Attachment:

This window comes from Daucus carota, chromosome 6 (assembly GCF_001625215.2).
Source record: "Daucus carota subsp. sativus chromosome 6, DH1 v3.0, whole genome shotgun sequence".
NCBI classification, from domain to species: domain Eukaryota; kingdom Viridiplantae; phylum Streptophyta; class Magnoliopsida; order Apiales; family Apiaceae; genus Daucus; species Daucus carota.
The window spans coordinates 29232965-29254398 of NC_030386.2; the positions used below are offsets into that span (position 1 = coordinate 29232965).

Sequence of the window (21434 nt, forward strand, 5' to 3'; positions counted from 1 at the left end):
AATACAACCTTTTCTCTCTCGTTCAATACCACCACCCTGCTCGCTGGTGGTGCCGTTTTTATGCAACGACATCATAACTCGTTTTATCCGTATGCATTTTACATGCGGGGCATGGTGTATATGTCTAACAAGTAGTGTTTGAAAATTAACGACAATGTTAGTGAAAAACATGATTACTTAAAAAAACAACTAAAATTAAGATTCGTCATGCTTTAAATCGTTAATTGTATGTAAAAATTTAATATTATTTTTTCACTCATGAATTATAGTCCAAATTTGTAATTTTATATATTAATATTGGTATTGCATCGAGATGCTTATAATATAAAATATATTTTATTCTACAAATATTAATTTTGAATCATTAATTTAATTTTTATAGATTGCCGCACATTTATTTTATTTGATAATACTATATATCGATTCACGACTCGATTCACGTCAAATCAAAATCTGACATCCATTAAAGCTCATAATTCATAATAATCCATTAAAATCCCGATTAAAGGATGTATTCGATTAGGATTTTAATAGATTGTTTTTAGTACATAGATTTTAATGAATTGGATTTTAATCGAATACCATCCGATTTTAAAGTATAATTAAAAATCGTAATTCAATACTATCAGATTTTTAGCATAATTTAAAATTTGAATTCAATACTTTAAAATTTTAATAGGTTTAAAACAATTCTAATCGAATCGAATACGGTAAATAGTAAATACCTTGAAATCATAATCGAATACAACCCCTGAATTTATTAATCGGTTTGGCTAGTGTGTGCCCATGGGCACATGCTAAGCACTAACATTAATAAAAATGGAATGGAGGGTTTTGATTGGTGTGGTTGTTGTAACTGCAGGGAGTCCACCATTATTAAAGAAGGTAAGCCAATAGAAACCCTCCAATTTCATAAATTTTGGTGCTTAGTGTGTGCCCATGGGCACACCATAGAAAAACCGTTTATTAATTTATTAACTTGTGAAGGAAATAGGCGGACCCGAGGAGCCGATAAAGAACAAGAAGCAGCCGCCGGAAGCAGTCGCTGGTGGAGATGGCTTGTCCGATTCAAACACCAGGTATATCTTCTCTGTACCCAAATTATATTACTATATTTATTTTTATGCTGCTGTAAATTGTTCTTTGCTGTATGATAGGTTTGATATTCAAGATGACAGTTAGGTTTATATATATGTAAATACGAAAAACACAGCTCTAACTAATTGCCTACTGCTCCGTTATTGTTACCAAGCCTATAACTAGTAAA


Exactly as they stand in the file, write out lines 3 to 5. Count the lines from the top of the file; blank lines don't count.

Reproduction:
NCBI classification, from domain to species: domain Eukaryota; kingdom Viridiplantae; phylum Streptophyta; class Magnoliopsida; order Apiales; family Apiaceae; genus Daucus; species Daucus carota.
The window spans coordinates 29232965-29254398 of NC_030386.2; the positions used below are offsets into that span (position 1 = coordinate 29232965).

Sequence of the window (21434 nt, forward strand, 5' to 3'; positions counted from 1 at the left end):